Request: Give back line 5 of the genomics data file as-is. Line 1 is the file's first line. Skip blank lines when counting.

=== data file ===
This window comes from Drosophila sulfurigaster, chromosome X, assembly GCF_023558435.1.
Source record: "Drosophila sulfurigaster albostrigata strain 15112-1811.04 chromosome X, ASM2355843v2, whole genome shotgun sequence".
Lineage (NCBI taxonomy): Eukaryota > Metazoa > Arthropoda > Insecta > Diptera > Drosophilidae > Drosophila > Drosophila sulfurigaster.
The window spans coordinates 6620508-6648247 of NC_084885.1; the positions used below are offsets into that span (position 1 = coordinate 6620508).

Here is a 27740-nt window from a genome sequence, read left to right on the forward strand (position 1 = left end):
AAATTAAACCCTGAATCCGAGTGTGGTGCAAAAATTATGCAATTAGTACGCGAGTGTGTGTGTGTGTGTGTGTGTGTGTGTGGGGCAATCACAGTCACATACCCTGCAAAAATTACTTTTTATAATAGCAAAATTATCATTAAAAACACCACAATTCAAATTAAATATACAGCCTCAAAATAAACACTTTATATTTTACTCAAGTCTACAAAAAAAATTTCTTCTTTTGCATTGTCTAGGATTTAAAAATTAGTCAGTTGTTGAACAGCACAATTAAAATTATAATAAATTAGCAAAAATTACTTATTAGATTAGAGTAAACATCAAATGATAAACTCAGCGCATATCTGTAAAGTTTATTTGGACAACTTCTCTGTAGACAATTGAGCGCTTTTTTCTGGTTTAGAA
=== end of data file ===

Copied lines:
Here is a 27740-nt window from a genome sequence, read left to right on the forward strand (position 1 = left end):